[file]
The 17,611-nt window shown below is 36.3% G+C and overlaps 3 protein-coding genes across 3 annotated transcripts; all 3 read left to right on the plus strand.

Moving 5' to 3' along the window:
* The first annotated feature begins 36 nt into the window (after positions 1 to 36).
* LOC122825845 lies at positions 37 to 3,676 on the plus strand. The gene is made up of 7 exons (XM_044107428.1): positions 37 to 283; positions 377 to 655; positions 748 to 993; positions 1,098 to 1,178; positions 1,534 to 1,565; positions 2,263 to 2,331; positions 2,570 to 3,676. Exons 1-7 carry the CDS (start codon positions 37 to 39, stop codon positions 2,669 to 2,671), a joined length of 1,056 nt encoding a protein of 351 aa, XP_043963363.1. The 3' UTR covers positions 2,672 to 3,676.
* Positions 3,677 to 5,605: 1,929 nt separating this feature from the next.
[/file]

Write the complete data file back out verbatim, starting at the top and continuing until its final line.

The 17,611-nt window shown below is 36.3% G+C and overlaps 3 protein-coding genes across 3 annotated transcripts; all 3 read left to right on the plus strand.

Moving 5' to 3' along the window:
* The first annotated feature begins 36 nt into the window (after positions 1 to 36).
* LOC122825845 lies at positions 37 to 3,676 on the plus strand. The gene is made up of 7 exons (XM_044107428.1): positions 37 to 283; positions 377 to 655; positions 748 to 993; positions 1,098 to 1,178; positions 1,534 to 1,565; positions 2,263 to 2,331; positions 2,570 to 3,676. Exons 1-7 carry the CDS (start codon positions 37 to 39, stop codon positions 2,669 to 2,671), a joined length of 1,056 nt encoding a protein of 351 aa, XP_043963363.1. The 3' UTR covers positions 2,672 to 3,676.
* Positions 3,677 to 5,605: 1,929 nt separating this feature from the next.